UNICEF’s data shows that although South Africa was quick off the mark procuring large quantities of vaccine by mid-2021, out of 45 countries tracked in sub-Saharan Africa, South Africa comes almost dead middle for doses received per capita (20th), with enough supply for around 36% of the population. Small countries, such as Seychelle, Mauritius and Cabo Verde naturally top the list, because procuring small batches of vaccines is relatively straight forward. But Rwanda, Uganda, Angola and Ghana have all received enough vaccines to inoculate more than 40% of their populations.

By comparison, deliveries in, say, France, have remained high. The chart below shows monthly deliveries in France and Nigeria as an absolute number - bear in mind Nigeria has three times the population.

Our methodology in establishing vaccines per capita is a little rough. Some vaccines require one dose per person, but 30% of shots delivered to the continent are the Johnson & Johnson vaccine (of the type produced at Gqeberha), which requires only one dose. In addition, average ages in African countries are low: in some cases as much as 50% of the population is under 15, who generally receive a lower dose, if at all. Using population estimates from World Population Review, then, we are using a number of 1.5 doses per person as an estimate for the amount of vaccine required for full coverage, a number we feel also accounts for wastage.

Using this very rough calculation, enough vaccine has been delivered to protect just over 29% of people living in sub-Saharan Africa. Not bad, but way below the worldwide total of 69% reported by Our World in Data (OWID). Without taking into account booster shots, that means that a conservative estimate is that the continent needs another billion or so doses in order to vaccinate everyone against Covid-19.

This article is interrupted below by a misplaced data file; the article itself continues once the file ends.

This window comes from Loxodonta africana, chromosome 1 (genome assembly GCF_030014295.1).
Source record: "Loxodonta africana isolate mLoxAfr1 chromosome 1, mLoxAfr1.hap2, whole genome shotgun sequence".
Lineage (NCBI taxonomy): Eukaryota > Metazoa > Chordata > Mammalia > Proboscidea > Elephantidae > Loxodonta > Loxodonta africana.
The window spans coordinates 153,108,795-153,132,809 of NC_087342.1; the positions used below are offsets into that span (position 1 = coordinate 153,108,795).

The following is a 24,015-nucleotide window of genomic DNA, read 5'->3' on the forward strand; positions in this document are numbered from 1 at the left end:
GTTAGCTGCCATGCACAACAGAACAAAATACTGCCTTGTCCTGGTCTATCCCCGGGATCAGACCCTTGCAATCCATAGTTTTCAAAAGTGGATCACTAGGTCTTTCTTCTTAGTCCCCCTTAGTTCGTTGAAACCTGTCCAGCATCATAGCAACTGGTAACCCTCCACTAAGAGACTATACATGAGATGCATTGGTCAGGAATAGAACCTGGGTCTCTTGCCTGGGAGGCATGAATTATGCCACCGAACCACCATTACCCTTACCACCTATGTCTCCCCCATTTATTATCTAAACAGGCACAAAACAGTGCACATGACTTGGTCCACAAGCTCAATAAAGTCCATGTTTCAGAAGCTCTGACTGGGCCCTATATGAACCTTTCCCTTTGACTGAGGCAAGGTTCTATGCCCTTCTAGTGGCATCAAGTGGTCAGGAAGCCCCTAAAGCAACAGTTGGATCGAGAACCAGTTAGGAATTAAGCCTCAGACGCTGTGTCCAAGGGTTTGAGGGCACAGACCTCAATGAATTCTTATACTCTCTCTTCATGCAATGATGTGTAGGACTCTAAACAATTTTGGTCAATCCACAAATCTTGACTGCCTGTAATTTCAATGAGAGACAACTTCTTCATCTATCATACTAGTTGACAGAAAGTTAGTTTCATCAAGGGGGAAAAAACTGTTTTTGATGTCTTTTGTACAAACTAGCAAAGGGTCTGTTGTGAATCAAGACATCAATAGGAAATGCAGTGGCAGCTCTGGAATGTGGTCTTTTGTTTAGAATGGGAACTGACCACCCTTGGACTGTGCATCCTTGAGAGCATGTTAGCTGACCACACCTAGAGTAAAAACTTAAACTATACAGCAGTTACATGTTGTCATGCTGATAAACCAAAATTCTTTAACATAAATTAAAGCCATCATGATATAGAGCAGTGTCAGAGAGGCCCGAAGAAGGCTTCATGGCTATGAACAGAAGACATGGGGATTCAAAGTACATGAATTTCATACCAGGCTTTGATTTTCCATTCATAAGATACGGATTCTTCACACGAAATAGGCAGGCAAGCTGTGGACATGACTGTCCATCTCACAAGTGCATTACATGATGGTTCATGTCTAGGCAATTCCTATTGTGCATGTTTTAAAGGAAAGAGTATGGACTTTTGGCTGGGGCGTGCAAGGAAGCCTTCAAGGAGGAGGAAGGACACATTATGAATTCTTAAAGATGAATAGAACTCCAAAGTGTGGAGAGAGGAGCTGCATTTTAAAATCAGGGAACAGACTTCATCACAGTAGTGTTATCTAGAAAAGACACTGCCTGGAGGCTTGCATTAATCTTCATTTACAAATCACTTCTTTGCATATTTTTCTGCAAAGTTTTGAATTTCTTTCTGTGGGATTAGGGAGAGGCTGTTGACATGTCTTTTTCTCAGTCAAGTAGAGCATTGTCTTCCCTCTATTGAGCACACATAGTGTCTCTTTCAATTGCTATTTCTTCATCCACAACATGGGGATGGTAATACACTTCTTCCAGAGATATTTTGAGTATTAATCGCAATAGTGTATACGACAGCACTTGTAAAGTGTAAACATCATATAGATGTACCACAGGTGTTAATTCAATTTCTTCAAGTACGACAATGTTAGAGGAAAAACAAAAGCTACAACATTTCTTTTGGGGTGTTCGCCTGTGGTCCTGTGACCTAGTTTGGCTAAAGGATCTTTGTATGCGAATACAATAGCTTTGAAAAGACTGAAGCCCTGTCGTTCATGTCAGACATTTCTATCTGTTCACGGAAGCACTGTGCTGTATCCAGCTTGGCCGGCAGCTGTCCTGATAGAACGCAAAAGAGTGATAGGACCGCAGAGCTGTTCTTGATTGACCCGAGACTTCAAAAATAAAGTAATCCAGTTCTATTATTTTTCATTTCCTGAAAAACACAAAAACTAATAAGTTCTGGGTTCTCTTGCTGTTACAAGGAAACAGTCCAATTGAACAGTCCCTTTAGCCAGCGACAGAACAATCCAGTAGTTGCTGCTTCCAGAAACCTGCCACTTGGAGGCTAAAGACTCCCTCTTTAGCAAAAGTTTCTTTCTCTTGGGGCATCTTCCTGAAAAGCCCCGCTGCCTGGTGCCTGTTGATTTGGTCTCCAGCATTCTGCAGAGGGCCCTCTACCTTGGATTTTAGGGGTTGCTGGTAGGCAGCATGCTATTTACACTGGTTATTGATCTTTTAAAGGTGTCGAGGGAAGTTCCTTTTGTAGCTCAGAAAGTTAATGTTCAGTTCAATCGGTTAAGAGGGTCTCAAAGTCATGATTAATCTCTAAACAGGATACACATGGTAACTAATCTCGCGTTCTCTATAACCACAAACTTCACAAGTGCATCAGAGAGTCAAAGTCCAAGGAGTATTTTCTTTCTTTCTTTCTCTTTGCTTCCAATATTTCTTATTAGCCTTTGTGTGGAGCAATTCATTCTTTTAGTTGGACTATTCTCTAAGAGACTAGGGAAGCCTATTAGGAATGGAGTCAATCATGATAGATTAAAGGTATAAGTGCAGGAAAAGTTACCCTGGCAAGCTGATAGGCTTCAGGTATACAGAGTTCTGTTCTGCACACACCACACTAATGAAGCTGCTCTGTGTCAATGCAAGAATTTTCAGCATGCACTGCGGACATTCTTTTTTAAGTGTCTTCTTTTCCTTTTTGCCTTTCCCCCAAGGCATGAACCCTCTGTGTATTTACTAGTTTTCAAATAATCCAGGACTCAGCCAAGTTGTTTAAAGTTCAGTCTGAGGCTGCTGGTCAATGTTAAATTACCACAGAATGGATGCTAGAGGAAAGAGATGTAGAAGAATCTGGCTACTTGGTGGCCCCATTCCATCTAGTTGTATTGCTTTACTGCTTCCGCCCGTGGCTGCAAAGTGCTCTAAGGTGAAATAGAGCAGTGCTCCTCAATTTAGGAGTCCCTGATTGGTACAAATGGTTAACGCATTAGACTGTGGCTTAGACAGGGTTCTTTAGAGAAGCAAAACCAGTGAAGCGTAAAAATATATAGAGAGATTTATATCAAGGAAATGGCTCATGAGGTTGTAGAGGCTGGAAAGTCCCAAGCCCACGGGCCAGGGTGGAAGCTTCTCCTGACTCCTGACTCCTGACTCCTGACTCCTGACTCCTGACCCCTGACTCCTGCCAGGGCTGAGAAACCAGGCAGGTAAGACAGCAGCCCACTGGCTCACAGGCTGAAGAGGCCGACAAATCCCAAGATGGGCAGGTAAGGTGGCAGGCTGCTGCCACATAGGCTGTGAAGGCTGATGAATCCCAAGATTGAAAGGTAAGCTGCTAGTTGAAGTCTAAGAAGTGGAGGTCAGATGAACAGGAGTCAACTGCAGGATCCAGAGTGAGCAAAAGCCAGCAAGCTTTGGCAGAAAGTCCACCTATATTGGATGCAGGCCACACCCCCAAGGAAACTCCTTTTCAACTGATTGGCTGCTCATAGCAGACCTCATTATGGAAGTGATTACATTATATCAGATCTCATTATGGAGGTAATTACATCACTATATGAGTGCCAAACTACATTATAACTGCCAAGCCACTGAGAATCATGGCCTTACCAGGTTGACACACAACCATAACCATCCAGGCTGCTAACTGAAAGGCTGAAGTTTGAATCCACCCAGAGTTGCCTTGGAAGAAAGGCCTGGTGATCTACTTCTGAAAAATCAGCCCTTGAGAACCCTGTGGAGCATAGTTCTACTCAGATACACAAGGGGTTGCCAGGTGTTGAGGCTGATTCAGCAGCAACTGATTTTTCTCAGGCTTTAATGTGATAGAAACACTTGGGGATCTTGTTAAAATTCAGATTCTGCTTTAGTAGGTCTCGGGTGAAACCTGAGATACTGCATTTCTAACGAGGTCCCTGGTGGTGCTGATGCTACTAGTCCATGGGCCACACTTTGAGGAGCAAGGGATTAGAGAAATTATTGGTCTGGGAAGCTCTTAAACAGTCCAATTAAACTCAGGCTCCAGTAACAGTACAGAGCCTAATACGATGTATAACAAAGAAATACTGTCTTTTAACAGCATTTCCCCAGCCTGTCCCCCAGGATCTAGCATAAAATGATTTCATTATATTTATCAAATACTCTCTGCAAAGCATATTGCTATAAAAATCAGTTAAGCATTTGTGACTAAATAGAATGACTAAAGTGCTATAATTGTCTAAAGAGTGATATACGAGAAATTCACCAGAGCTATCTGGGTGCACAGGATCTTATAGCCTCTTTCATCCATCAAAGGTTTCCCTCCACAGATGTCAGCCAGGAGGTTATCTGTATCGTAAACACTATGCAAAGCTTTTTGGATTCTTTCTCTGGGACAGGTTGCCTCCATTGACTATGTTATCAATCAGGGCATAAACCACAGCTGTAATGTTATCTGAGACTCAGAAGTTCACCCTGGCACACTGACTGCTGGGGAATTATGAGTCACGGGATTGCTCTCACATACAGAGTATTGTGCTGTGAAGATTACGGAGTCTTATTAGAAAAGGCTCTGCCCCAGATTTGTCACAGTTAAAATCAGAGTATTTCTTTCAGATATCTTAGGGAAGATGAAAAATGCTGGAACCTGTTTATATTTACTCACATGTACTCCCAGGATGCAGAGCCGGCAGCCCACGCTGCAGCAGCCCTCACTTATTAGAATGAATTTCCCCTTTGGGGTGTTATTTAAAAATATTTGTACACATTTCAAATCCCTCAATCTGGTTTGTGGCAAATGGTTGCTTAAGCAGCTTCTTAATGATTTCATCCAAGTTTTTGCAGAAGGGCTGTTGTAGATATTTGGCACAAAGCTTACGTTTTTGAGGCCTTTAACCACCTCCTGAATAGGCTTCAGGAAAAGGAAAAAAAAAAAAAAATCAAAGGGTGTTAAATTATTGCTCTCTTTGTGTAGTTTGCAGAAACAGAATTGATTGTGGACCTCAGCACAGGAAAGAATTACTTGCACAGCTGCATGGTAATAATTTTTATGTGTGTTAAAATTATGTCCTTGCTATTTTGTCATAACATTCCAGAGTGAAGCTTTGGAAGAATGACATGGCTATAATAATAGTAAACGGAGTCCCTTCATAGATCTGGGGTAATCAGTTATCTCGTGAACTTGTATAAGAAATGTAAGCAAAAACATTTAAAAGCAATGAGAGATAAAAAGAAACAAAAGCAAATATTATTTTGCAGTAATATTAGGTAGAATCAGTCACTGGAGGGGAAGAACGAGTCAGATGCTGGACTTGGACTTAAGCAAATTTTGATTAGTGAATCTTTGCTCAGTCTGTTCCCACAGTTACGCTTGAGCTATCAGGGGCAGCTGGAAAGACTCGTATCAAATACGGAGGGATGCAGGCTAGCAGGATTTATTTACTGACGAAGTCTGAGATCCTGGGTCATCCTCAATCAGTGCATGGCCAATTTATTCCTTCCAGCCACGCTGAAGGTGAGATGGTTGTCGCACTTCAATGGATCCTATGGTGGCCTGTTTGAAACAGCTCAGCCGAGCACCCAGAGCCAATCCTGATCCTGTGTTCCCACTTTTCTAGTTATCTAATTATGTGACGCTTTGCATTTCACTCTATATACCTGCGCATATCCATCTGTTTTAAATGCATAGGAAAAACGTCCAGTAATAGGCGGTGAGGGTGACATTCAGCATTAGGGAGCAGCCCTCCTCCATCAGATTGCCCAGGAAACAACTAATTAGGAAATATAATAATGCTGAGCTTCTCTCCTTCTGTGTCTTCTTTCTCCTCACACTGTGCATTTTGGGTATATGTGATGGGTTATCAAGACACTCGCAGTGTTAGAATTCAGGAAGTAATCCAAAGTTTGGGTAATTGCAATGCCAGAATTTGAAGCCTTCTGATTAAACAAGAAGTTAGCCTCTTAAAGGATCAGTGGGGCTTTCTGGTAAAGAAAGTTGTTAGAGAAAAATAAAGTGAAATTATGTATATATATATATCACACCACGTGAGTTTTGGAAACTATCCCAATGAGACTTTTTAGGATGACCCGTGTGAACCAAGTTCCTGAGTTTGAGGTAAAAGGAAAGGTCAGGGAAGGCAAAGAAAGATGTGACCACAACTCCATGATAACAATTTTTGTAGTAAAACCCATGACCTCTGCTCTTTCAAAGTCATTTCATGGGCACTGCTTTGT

Where do the doses come from?

The chart below shows deliveries from all manufacturers, especially Johnson & Johnson, AstraZeneca, Pfizer, Sinopharm ramped up rapidly from 30m doses in September last year to a peak of 116m doses in December, but then dropped just as rapidly. In March 2022, just under 25m doses arrived on the continent, about the same as July last year.

Africa’s taste for J&J should, in theory, be good news for Gqeberha. But how were these doses procured? Many countries have sourced vaccines from multiple suppliers through multiple agreements. UNICEF categorises deliveries as sourced via direct deals, the COVAX network,  the African Vaccine Acquisition Trust or as donations. The importance of COVAX is illustrated in the chart below, which shows the ratio of vaccine deliveries in each country by procurement source. Only South Africa, Zimbabwe and Mauritius appear to have gone their own way sourcing more than a quarter of vaccines through individual agreements, with the rest of the continent receiving vaccine donations or working through collective routes. Donations are a significant source in some countries, but certainly not overwhelming.

A similar illustration shows the dominance of the Johnson & Johnson vaccine too. It also highlights the importance of China as a supplier as well as Western companies.

While we cannot verify UNICEF’s data and it may not be a comprehensive source, it suggests two things. One, the pace of vaccination orders has slowed in an alarming fashion. Two, Africa needs at least a billion more doses - if it orders them locally it would be a massive shot in the arm for the local pharmaceutical industry.

For up to date information on the status of vaccination across Africa, check out Africa Data Hub’s Vaccine Tracker.